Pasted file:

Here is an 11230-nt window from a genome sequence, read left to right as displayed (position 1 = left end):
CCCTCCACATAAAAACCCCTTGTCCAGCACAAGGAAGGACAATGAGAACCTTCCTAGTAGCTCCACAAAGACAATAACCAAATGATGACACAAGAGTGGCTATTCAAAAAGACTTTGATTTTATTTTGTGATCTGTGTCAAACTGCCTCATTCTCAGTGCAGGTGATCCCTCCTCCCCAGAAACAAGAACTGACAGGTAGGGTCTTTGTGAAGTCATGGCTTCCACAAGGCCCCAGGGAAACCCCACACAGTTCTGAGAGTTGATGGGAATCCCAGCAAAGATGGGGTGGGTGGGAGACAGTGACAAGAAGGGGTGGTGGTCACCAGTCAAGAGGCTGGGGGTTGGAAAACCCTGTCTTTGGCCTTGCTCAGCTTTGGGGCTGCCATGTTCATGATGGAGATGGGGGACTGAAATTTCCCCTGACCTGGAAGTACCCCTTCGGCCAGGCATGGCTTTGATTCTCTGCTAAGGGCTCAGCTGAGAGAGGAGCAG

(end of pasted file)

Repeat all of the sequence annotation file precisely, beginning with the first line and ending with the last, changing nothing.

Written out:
Here is an 11230-nt window from a genome sequence, read left to right as displayed (position 1 = left end):
CCCTCCACATAAAAACCCCTTGTCCAGCACAAGGAAGGACAATGAGAACCTTCCTAGTAGCTCCACAAAGACAATAACCAAATGATGACACAAGAGTGGCTATTCAAAAAGACTTTGATTTTATTTTGTGATCTGTGTCAAACTGCCTCATTCTCAGTGCAGGTGATCCCTCCTCCCCAGAAACAAGAACTGACAGGTAGGGTCTTTGTGAAGTCATGGCTTCCACAAGGCCCCAGGGAAACCCCACACAGTTCTGAGAGTTGATGGGAATCCCAGCAAAGATGGGGTGGGTGGGAGACAGTGACAAGAAGGGGTGGTGGTCACCAGTCAAGAGGCTGGGGGTTGGAAAACCCTGTCTTTGGCCTTGCTCAGCTTTGGGGCTGCCATGTTCATGATGGAGATGGGGGACTGAAATTTCCCCTGACCTGGAAGTACCCCTTCGGCCAGGCATGGCTTTGATTCTCTGCTAAGGGCTCAGCTGAGAGAGGAGCAG